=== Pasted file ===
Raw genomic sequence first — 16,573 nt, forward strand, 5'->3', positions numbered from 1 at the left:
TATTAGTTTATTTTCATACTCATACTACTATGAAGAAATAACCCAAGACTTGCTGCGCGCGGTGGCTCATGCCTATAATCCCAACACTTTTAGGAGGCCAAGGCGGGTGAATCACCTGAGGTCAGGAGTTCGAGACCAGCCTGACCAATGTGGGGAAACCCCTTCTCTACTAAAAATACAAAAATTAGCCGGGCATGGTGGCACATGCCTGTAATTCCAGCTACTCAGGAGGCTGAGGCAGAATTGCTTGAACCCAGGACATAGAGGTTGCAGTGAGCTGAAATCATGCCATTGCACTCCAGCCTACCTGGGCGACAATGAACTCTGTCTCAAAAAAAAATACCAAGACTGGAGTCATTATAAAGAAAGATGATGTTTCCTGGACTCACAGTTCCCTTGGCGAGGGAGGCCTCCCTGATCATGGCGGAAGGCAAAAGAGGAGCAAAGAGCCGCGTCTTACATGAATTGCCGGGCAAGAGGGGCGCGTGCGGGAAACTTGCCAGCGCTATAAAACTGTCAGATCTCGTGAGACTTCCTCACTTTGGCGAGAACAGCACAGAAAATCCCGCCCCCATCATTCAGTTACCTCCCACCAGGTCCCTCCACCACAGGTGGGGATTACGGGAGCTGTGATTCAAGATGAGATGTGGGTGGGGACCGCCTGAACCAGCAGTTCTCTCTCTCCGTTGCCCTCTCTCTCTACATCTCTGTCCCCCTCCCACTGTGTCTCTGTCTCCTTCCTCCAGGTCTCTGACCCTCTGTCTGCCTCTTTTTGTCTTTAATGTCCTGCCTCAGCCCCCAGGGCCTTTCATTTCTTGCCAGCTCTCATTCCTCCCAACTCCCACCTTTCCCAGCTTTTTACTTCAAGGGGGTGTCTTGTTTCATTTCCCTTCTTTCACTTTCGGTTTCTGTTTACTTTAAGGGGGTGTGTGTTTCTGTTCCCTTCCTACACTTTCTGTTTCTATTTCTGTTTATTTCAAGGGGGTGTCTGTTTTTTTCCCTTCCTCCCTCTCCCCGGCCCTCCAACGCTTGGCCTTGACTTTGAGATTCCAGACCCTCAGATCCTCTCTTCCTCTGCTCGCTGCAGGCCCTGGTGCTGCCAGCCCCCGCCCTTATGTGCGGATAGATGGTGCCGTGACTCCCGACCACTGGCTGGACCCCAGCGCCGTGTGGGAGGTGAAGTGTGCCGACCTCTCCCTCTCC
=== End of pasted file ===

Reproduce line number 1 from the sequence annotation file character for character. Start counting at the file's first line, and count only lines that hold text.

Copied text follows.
Raw genomic sequence first — 16,573 nt, forward strand, 5'->3', positions numbered from 1 at the left: